Dr John Watson well recalls his first ever meeting with Mr Sherlock Holmes. As a youngster (Alan Cox) he had been transferred from his countryside boarding school to one set in the heart of London, and as he walked into the dorm to put his luggage next to his bed, he struck up a conversation with a boy calling himself Sherlock (Nicholas Rowe) who astounded Watson by telling him various details about himself without being prompted. This was Holmes' forte, to use his developing powers of deduction, but with some strange suicides occurring in the city that winter, he did not realise how vital those powers would be...
Young Sherlock Holmes was apparently very wary of the legions of fans of the great detective, for there are not one but two disclaimers, one at the start and the other at the end, telling us this film is just a bit of fun speculation as to what would have happened if Holmes and Watson had initially met years before their official first encounter. As it was, perhaps the anticipated disapproval was all too accurate, for even though this was a Steven Speilberg production, it did not perform well at the box office and was considered one of the master filmmaker's disappointments.
The main problem could have been that screenwriter Chris Columbus was at a loss to settle on a decent mystery for his title character to solve. It's not a good sign when we in the audience are always one step ahead of Sherlock when the opposite should always be true; I know his skills are meant to be on a learning curve here, but it's so obvious who the real villain is from his first appearance onscreen that you wonder if you might not have done a better job of tackling the case. Compounding this is the fact that after the halfway mark the mystery element begins to dry up.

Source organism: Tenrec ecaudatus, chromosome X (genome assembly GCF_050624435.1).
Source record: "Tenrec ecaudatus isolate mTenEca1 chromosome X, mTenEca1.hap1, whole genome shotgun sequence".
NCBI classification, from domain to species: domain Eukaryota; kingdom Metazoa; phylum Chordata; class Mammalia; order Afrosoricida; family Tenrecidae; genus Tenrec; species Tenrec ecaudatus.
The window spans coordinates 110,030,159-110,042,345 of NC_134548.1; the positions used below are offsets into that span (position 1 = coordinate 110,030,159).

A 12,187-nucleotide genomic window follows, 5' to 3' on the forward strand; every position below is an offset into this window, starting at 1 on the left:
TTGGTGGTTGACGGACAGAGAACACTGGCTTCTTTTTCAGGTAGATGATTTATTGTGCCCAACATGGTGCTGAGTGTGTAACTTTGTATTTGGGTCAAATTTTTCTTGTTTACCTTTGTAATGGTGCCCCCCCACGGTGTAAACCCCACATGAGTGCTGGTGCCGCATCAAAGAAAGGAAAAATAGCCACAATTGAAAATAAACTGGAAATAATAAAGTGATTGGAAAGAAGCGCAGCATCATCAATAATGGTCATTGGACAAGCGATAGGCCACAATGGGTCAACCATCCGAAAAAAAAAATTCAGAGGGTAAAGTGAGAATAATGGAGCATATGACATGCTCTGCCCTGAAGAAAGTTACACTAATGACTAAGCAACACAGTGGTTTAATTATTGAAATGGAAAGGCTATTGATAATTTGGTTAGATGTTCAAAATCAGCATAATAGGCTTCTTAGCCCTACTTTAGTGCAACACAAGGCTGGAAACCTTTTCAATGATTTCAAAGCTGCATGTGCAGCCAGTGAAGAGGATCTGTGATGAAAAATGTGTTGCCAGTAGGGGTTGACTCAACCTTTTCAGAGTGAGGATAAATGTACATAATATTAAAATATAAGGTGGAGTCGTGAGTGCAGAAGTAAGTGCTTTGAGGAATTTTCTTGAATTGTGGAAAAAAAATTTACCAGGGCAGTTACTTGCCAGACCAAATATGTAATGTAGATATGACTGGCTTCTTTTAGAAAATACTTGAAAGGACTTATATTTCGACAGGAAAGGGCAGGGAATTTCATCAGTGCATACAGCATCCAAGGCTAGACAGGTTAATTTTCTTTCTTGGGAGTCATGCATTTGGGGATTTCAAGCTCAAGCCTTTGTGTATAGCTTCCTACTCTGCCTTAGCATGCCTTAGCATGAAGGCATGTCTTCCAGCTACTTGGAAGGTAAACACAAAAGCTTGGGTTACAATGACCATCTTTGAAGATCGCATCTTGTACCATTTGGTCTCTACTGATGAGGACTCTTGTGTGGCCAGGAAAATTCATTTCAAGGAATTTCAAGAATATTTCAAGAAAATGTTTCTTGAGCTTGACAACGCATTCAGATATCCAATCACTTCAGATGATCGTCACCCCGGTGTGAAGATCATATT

And actually, the British title of this, Young Sherlock Holmes and the Pyramid of Fear, points to what was really going on here, which was an attempt to turn Holmes into an Indiana Jones figure. Alas, the keen-minded brainbox does not quite cut it as an action hero, or not on Spielberg terms anyway, and the highly unlikely appearance of a huge wooden pyramid filled with Egyptian death cult members doesn't help either (wasn't there such a thing as planning permission in Victorian London?). Add to that a mad inventor who we're supposed to take as Holmes' mentor and has created a flying machine decades before the Wright Brothers, and you're better off forgetting the Arthur Conan Doyle connections.
Which can be difficult, as in the most superficial manner Columbus's script keeps needling you with references to the classic texts. Even in its clichés (elementary, anyone?) it can grate because these serve to remind adherents to the originals how far this has missed them. And yet, there is one aspect that makes you wish for a better setting, and that's the relationship between Holmes and Watson. Rowe and Cox are perfectly suited to their roles and work up a fine sense of camaraderie even when one is patronising the other; in the never made sequel, it would have been nice to see them play the grown up versions of the characters. Also appearing is Sophie Ward in a rather embarrassing try at explaining why Holmes never had a girlfriend, and it's business like this which finally sinks the enterprise. At least the ILM effects, including the cinema's first CGI character, are engaging, if again distinctly un-Doyle-like. Music by Bruce Broughton.